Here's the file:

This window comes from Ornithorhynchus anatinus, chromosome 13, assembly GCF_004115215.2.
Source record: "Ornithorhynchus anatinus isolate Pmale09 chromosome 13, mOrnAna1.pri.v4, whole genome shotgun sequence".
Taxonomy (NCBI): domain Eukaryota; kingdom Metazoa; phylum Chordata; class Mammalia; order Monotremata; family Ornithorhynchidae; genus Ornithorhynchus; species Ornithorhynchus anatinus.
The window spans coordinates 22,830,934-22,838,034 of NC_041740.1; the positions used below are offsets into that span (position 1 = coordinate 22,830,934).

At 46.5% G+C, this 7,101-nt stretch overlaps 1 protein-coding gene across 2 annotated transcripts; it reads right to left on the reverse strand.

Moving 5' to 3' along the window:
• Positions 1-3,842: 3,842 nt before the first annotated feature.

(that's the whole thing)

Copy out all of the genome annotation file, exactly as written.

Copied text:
This window comes from Ornithorhynchus anatinus, chromosome 13, assembly GCF_004115215.2.
Source record: "Ornithorhynchus anatinus isolate Pmale09 chromosome 13, mOrnAna1.pri.v4, whole genome shotgun sequence".
Taxonomy (NCBI): domain Eukaryota; kingdom Metazoa; phylum Chordata; class Mammalia; order Monotremata; family Ornithorhynchidae; genus Ornithorhynchus; species Ornithorhynchus anatinus.
The window spans coordinates 22,830,934-22,838,034 of NC_041740.1; the positions used below are offsets into that span (position 1 = coordinate 22,830,934).

At 46.5% G+C, this 7,101-nt stretch overlaps 1 protein-coding gene across 2 annotated transcripts; it reads right to left on the reverse strand.

Moving 5' to 3' along the window:
• Positions 1-3,842: 3,842 nt before the first annotated feature.